The thing is, if Mahathir can’t run even a simple bakery, no one should take his various pronouncements on the economy too seriously. He’s too proud to admit that he was been wrong, get rid of his Japanese partner, and bring in a local Chinese or Indian or East Malaysian one.
But is the Japanese economy doing so well?
Suffice it to say that Japan Incorporated is a creation of US General Douglas McArthur after the Japanese surrendered unconditionally to the Americans to end World War II in Asia and the Pacific. The so-called Japanese Miracle was purely due to America opening its market to that country. The reverse was the reason why Japan bombed Pearl Harbour in Hawaii on 7th Dec 1941 to spark off World War II in Asia and the Pacific.
Ever since the end of World War II, until the recent emergence of China, both Japan and the US have been like two drunk men, clinging on to each other, lest one of them fall into the nearest ditch. In the end, it was Japan which fell into the ditch over the undervalued Yen vis-a-vis the US dollar, the burgeoning Japanese reserves of US dollars which were promptly invested in US Treasury Bills and the trade imbalance between the two countries in favour of the former.
Japan went into a 15-year long deflation and had just come out of it when it went into yet another deflationary period in the wake of the local bad debts ridden banking industry.
Now, no one is sure where the Japanese economy stands except for its inroads into the Chinese economy to reduce its dependency on the US market. This is the failing economic model that Mahathir wants Malaysia to emulate.
Sidelined by China because of his racist agenda
China has since replaced Japan in the US market. The country is plagued by the same problems that Japan faced with Washington i.e. an undervalued Yuan vis-a-vis the US dollar, the burgeoning Chinese reserves of US dollars which are promptly being invested in US Treasury Bills and growing trade imbalance between the two countries in favour of the former.
China and the US today are like two drunken men, clinging on to each other, fearful lest one of them fall into the nearest ditch. Deja Vu!
Tiny Singapore meanwhile replaced China last year as Malaysia biggest trading partner. This factor, more than anything else, indicates just how far Malaysia has fallen out of favour in the Chinese market.
By right, Malaysia should be tapping into both the Indian and Chinese markets. That’s where all the economic action can be found, and to a lesser extent in Brazil, Russia, Mexico, South Africa, Eastern Europe and the Gulf Co-operation Countries.
Offered to let the Japanese replace the Chinese in Malaysia
Few know that the Look East Policy, as it was implemented, was a Japanese variation of Mahathir’s original hare-brained scheme. Insider accounts suggest that the racist ex-Prime Minister, in his version, had the nerve to suggest to Japan that he was willing to allow its citizens to migrate to Malaysia in droves to replace the Chinese role in the economy.
He also acted unilaterally and decreed that Japan’s horrible World War II record in Malaysia should be omitted mention in local school textbooks.
In return, he wanted the Japanese to bring his “Malays” (read Umno elite and selected warlords) into their businesses as genuine partners. The Chinese were not willing to do this, he complained to the Japanese.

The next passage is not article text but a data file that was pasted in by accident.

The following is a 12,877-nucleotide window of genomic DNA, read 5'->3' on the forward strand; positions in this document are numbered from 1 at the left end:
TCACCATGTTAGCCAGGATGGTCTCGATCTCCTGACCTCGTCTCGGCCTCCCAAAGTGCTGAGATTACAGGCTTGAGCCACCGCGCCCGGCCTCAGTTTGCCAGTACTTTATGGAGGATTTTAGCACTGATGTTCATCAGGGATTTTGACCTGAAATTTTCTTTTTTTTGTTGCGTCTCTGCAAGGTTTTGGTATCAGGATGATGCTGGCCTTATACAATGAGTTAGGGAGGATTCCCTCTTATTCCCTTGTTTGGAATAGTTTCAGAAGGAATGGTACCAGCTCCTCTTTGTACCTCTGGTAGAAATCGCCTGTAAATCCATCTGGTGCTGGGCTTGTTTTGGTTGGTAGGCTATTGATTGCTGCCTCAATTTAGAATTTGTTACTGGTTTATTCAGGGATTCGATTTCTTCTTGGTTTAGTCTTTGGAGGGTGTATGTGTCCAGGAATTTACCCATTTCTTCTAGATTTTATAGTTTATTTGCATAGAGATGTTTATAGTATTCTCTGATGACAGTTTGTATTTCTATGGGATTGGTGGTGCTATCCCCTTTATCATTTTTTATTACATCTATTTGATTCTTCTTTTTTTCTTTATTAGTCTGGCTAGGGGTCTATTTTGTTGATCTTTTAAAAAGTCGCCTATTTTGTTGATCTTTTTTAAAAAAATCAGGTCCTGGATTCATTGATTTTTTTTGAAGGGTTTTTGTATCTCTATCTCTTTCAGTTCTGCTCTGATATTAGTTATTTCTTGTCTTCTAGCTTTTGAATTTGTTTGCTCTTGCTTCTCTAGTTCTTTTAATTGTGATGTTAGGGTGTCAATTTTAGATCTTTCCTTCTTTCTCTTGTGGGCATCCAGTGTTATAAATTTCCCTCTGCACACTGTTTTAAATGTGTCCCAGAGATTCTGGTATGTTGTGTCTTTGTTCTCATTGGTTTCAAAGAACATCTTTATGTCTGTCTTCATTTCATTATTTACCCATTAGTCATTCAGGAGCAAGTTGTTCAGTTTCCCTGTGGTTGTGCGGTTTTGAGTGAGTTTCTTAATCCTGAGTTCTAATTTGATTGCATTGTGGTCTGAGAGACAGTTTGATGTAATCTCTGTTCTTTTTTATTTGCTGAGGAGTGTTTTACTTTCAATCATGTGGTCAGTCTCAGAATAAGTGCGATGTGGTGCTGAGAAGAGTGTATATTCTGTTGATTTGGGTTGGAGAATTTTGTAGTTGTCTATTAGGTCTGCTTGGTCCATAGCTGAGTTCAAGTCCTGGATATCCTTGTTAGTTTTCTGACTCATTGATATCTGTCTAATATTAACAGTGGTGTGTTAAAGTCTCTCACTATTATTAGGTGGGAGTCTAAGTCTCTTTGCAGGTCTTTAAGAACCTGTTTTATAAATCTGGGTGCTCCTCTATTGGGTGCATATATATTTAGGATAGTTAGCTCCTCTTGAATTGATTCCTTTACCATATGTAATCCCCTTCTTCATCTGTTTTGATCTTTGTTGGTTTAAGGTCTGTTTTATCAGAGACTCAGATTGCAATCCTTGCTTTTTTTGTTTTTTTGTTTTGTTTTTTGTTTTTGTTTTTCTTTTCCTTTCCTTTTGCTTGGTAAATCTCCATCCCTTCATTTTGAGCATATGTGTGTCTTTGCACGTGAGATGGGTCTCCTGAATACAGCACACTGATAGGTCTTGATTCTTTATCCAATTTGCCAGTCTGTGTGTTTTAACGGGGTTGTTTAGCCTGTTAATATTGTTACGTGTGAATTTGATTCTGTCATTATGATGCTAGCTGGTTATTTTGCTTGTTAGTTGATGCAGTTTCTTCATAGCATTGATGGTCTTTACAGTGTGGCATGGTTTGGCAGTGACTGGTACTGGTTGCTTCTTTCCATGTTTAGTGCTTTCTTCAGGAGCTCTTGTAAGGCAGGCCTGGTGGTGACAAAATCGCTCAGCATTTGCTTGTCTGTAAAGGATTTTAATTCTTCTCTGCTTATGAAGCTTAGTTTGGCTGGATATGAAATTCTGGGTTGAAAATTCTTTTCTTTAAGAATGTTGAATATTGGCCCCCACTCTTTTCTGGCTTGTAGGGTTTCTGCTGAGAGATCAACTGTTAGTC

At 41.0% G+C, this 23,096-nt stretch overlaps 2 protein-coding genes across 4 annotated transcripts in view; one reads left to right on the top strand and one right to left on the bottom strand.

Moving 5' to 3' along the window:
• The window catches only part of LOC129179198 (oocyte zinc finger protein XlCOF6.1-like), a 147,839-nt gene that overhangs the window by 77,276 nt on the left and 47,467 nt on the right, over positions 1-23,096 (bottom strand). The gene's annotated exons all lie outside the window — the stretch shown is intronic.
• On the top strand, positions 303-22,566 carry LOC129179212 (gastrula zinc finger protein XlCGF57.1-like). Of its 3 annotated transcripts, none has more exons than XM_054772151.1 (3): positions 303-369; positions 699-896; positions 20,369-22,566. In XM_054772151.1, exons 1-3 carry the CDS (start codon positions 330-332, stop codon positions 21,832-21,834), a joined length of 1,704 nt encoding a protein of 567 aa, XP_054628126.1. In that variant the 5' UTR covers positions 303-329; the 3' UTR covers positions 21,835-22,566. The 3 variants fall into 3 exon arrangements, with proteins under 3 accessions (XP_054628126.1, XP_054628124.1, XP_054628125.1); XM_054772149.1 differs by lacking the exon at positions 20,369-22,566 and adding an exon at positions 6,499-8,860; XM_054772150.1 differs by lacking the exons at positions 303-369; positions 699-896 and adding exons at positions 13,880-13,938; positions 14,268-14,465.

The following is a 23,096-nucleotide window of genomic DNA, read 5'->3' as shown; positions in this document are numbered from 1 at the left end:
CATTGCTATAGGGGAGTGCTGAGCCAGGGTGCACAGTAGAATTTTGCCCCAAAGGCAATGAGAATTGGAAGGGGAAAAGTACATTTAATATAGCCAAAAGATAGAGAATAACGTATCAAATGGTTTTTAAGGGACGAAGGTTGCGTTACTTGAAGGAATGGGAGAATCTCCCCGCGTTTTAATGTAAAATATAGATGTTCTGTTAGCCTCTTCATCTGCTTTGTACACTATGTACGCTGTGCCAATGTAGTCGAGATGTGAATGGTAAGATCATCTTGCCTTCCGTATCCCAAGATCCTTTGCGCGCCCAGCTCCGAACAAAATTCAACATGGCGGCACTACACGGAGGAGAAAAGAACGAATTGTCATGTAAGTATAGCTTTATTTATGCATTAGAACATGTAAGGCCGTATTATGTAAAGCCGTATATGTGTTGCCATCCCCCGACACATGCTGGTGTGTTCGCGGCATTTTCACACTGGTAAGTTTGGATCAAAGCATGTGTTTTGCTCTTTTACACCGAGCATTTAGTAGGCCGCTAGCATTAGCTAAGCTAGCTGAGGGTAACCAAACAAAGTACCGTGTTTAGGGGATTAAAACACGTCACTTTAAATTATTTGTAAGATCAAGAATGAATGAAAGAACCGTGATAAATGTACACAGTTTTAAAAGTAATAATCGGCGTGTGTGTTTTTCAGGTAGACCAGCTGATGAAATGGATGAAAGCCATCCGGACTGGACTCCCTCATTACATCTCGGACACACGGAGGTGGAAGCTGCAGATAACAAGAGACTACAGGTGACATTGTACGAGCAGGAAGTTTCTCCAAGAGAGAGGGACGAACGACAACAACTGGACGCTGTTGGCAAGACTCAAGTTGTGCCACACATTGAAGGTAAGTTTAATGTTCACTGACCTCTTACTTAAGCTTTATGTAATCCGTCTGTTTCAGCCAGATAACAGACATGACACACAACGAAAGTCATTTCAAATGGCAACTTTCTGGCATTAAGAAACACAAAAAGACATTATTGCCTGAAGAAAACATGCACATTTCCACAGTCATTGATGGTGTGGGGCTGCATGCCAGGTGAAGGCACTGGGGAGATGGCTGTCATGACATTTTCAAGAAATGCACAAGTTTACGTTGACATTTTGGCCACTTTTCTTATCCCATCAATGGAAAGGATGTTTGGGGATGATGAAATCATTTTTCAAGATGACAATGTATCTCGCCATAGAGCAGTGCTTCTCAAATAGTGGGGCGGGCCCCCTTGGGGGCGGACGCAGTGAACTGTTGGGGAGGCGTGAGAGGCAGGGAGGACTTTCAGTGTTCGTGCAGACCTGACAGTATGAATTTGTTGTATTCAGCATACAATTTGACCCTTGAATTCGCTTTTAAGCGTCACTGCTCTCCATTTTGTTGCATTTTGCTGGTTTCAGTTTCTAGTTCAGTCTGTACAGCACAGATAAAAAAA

The Japanese were shocked and would have none of Mahathir’s sick schemes to reduce the Chinese business community in Malaysia to irrelevance.
Instead, Tokyo was willing to give scholarships to Mahathir’s “Malays” and train them in various skills. Japan was also willing to send Japanese instructors over to Malaysia to teach at various technical schools in the country and help set up new ones.
Japanese gave him back his own medicine
In order to soften the blow, the Japanese came up with a hare-brained scheme of their own to feed Mahathir’s bloated ego viz. the Proton Saga as the National Car “to prove that his kind can be world-beaters”.
The engineering drawings of a Mitsubishi Lancer model which failed in the Singapore and Malaysian markets were quickly dusted and recycled to Malaysia for an undisclosed, but reportedly steep, sum. The Japanese, along with the engineering drawings, sold Malaysia some old jigs as new ones to turn out the Proton Saga. This was to add insult to injury.
Proton, even since its inception in the 1980s, has been the bane of the Malaysian motoring public, thanks to Mahathir and the Japanese.
Every Proton model since the very first one has been a cosmetic variation of the first since the company lacks the resources to come up with new engines. Ten years ago, Proton itself estimated that it would cost at least RM 500 million to develop a new engine. The amount can only be recouped after three years in the market. By that time, a brand new model would have to be introduced to the market. Besides, any sales less than one million units a year for a particular model was not a viable proposition.
Taxpayers pay the price of Dr M's racism
Malaysians and Petronas continue to subsidize Proton cars in keeping with the Look East Policy but not before Mitsubishi was unceremoniously given the boot.
It’s unlikely that Prime Minister Najib Abdul Razak would ever consider giving Mahathir’s Look East Policy even a cursory glance. This is a policy which has not only failed spectacularly but alienated Malaysia from the west and kept the country in the economic doldrums and the backwaters.
The Japanese do not have two horns on their heads and will have nothing to do with any racist Hidden Agenda – read the Look East Policy -- against the Chinese business community in Malaysia.